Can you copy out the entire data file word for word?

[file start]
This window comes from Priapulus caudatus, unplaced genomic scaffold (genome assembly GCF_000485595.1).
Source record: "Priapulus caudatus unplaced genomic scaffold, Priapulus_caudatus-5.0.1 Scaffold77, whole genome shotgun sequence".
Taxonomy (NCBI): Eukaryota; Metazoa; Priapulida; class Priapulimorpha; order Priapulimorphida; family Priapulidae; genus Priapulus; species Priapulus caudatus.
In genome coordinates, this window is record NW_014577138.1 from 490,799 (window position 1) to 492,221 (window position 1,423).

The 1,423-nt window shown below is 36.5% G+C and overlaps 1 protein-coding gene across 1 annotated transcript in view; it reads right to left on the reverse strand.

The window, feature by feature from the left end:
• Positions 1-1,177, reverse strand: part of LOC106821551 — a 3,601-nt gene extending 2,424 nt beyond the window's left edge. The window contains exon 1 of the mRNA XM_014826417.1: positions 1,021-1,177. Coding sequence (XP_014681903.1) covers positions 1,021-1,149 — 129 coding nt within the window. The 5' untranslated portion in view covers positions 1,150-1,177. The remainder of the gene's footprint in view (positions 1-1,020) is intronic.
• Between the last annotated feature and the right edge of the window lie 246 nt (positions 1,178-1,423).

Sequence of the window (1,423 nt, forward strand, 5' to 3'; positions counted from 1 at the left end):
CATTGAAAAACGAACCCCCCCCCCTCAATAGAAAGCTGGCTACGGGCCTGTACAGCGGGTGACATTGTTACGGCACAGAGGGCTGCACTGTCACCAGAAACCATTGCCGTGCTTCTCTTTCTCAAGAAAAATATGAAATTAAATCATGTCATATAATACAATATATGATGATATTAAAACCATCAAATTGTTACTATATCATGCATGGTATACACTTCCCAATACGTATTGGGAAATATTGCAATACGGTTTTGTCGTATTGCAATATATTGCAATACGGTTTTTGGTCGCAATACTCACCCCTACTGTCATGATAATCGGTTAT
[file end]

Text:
This window comes from Priapulus caudatus, unplaced genomic scaffold (genome assembly GCF_000485595.1).
Source record: "Priapulus caudatus unplaced genomic scaffold, Priapulus_caudatus-5.0.1 Scaffold77, whole genome shotgun sequence".
Taxonomy (NCBI): Eukaryota; Metazoa; Priapulida; class Priapulimorpha; order Priapulimorphida; family Priapulidae; genus Priapulus; species Priapulus caudatus.
In genome coordinates, this window is record NW_014577138.1 from 490,799 (window position 1) to 492,221 (window position 1,423).

The 1,423-nt window shown below is 36.5% G+C and overlaps 1 protein-coding gene across 1 annotated transcript in view; it reads right to left on the reverse strand.

The window, feature by feature from the left end:
• Positions 1-1,177, reverse strand: part of LOC106821551 — a 3,601-nt gene extending 2,424 nt beyond the window's left edge. The window contains exon 1 of the mRNA XM_014826417.1: positions 1,021-1,177. Coding sequence (XP_014681903.1) covers positions 1,021-1,149 — 129 coding nt within the window. The 5' untranslated portion in view covers positions 1,150-1,177. The remainder of the gene's footprint in view (positions 1-1,020) is intronic.
• Between the last annotated feature and the right edge of the window lie 246 nt (positions 1,178-1,423).

Sequence of the window (1,423 nt, forward strand, 5' to 3'; positions counted from 1 at the left end):
CATTGAAAAACGAACCCCCCCCCCTCAATAGAAAGCTGGCTACGGGCCTGTACAGCGGGTGACATTGTTACGGCACAGAGGGCTGCACTGTCACCAGAAACCATTGCCGTGCTTCTCTTTCTCAAGAAAAATATGAAATTAAATCATGTCATATAATACAATATATGATGATATTAAAACCATCAAATTGTTACTATATCATGCATGGTATACACTTCCCAATACGTATTGGGAAATATTGCAATACGGTTTTGTCGTATTGCAATATATTGCAATACGGTTTTTGGTCGCAATACTCACCCCTACTGTCATGATAATCGGTTAT